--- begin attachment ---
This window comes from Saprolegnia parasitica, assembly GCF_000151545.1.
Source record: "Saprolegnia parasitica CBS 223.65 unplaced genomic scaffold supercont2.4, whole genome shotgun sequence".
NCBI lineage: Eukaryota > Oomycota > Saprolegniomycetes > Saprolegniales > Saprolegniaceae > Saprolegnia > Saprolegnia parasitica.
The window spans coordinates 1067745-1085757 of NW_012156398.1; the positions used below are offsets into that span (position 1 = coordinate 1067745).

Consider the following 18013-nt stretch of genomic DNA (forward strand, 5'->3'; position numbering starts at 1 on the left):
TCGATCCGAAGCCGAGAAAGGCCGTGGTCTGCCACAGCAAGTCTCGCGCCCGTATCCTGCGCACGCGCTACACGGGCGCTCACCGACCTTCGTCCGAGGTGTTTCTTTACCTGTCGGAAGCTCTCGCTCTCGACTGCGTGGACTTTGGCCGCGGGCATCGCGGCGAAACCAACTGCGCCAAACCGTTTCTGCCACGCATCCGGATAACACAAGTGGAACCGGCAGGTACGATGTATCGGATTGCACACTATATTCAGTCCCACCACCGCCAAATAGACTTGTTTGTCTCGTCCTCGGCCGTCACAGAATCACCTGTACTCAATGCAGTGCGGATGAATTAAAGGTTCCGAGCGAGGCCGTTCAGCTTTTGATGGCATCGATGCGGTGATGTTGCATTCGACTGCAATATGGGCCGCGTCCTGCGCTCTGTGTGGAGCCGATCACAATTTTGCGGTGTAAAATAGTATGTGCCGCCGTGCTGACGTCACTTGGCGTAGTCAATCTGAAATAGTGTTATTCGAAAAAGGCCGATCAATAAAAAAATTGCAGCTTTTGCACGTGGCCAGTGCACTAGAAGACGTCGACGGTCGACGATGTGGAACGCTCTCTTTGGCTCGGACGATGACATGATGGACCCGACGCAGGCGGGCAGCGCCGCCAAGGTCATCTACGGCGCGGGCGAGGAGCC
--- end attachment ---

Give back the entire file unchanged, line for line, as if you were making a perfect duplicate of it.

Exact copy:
This window comes from Saprolegnia parasitica, assembly GCF_000151545.1.
Source record: "Saprolegnia parasitica CBS 223.65 unplaced genomic scaffold supercont2.4, whole genome shotgun sequence".
NCBI lineage: Eukaryota > Oomycota > Saprolegniomycetes > Saprolegniales > Saprolegniaceae > Saprolegnia > Saprolegnia parasitica.
The window spans coordinates 1067745-1085757 of NW_012156398.1; the positions used below are offsets into that span (position 1 = coordinate 1067745).

Consider the following 18013-nt stretch of genomic DNA (forward strand, 5'->3'; position numbering starts at 1 on the left):
TCGATCCGAAGCCGAGAAAGGCCGTGGTCTGCCACAGCAAGTCTCGCGCCCGTATCCTGCGCACGCGCTACACGGGCGCTCACCGACCTTCGTCCGAGGTGTTTCTTTACCTGTCGGAAGCTCTCGCTCTCGACTGCGTGGACTTTGGCCGCGGGCATCGCGGCGAAACCAACTGCGCCAAACCGTTTCTGCCACGCATCCGGATAACACAAGTGGAACCGGCAGGTACGATGTATCGGATTGCACACTATATTCAGTCCCACCACCGCCAAATAGACTTGTTTGTCTCGTCCTCGGCCGTCACAGAATCACCTGTACTCAATGCAGTGCGGATGAATTAAAGGTTCCGAGCGAGGCCGTTCAGCTTTTGATGGCATCGATGCGGTGATGTTGCATTCGACTGCAATATGGGCCGCGTCCTGCGCTCTGTGTGGAGCCGATCACAATTTTGCGGTGTAAAATAGTATGTGCCGCCGTGCTGACGTCACTTGGCGTAGTCAATCTGAAATAGTGTTATTCGAAAAAGGCCGATCAATAAAAAAATTGCAGCTTTTGCACGTGGCCAGTGCACTAGAAGACGTCGACGGTCGACGATGTGGAACGCTCTCTTTGGCTCGGACGATGACATGATGGACCCGACGCAGGCGGGCAGCGCCGCCAAGGTCATCTACGGCGCGGGCGAGGAGCC